So… what happened?
Here we are, sitting five months down the road in a hostel in Berlin, and I’m still rocking the thing. I bought the ThinkPad partially in preparation for my move to Germany; I wanted something simple, rugged and good looking, and this computer was what I decided fit the bill perfectly. But did it actually do that?

Yes, yes it did. This computer has never disappointed me and has on many occasions surprised me, in good ways. For example, the first time I ever booted into Ubuntu I was stunned to notice that every single driver necessary for my computer’s hardware was already preloaded. Unlike almost every single computer I’ve loaded Ubuntu onto, there was no software that needed to be sideloaded just to get WiFi and Bluetooth up and running. Despite not being marketed for this feature, the battery turns out to be exceptionally long lived, at least on the most eco-friendly power mode.

Sure, sitting next to my friend and his LED-studded 15” Toshiba laptop with its dedicated graphics card, I sometimes feel as though my machine is inadequate and unable to compete. But when he has to lug his multi-pound power brick with him everywhere just to keep his power-thirsty machine satiated and then frequently experiences automatic heat-protection shut-offs despite his computer’s running the fan at its highest and loudest setting… I simply smile and continue doing my work. I don’t have to drag my charger with me everywhere, rarely hear the fan in my machine ramp up from its standard whisper of a purr and never, not once, have had my machine complain that it can’t do something, let alone shut itself off.

When you read about a ThinkPad’s low-light webcam as being a bit creepy in how well it works, then let me tell you: it is. While the image isn’t of the highest quality or the best true representation of color in the scene, it’s actually possible to carry out a decent video conferencing session using nothing other than the illumination provided by the computer’s LCD. The microphone next to it is also quite nice as well and- though it’s nothing magical and still picks up ambient noise like almost any built-in mic- it does a pretty good job of isolating one’s voice even in somewhat noisy situations.

It’s things like the matte LCD, which let me use the laptop quite happily glare-free sitting near a bright window in a cafĂ©, to the powered USB port, which supplies power to connected devices even if the computer is shut off, which make me love this machine. And others, too- I’ve actually had that last feature exploited by a few friends in the past.

However I suppose it would be unfair to rant and rave about how great this computer is. And in truth, I’m unable to do that without stating a few factors which have detracted from its image in my mind. First, the keyboard keys have begun to lose their textured tops and many of them are now showing and feeling a bit glossy. There are laptops out there which come from the factory with a glossy finish to them, and I usually tend to find them tacky and not very comfortable to use, so you can imagine my dismay at seeing glossy keys on my machine. (On the plus side, this change also speaks for itself in stating how much I love to type using this keyboard.) On the software side, the computer also doesn’t seem to have the best drivers installed for turning off-and-on the Bluetooth card. Sometimes the option to selectively toggle this card’s power state simply disappears for no explainable reason.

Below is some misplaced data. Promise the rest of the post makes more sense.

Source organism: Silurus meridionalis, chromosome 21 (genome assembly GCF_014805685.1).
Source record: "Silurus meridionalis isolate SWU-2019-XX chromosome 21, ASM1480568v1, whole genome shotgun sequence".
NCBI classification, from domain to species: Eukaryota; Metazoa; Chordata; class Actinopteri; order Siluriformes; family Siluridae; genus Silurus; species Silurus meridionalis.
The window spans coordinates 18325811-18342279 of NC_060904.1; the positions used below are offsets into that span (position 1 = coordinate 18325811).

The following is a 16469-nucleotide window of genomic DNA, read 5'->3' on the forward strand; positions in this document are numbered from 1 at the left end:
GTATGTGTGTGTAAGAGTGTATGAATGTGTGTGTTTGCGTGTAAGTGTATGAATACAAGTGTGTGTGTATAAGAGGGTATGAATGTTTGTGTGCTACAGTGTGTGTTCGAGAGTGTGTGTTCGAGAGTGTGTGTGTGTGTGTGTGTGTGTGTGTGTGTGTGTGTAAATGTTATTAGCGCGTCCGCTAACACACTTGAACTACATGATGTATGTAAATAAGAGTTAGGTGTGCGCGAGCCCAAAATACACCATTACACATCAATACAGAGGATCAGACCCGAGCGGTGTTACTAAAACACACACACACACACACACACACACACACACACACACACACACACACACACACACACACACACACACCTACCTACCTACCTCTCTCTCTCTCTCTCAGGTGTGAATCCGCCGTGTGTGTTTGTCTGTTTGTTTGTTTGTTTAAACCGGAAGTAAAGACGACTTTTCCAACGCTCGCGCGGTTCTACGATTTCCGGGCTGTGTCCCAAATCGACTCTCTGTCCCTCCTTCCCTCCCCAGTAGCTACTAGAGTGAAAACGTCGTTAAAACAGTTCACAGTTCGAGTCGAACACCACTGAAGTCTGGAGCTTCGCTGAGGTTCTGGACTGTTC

But that’s it. I’ve gone from using only the trackpad to, in more recent weeks, using the TrackPoint nav system almost full time, and for no reason that I can point to other than it being more convenient in certain apps and therefore I simply got used to it. The LCD tray has probably only ever been opened twice, the first time to check that the drive actually opened and the second time to see that the drive could read a disk. That’s literally it- everything I do now is either download- or USB-based for moving data around. Unlike the IdeaPad that I owned before this, the drive doesn’t have the unusual habit of ejecting the tray at random when being picked up, an annoying quirk that I’m glad to have left behind.

To summarize… the ThinkPad has not let me down.

Now what?
I won’t lie, I’ve been looking somewhat enviously at many of the new Ultrabooks coming out and, with Windows 8 around the corner, I’ve begun weighing over in my mind whether or not I will upgrade to one of the touchscreen-enabled machines once the OS comes out. It’s not that I don’t think that my machine will run Windows 8 fluidly, but rather my knowledge of how much more enjoyable it is to use the Metro- pardon, “Modern”- UI with a touchscreen as opposed to a traditional mouse and keyboard. (Though the latter is still highly useful in many work situations.)

However this computer has a lot of life in it and has yet to disappoint me in terms of speed, so for the time being I think I’m going to stick it out and not upgrade for at least a couple a year. Unless, of course, I manage to win the lottery and decide to treat myself to a new machine. But that’s not in the immediate future so far as I can tell so for now… I’m sticking with this. I like it and trust it. That's enough for me.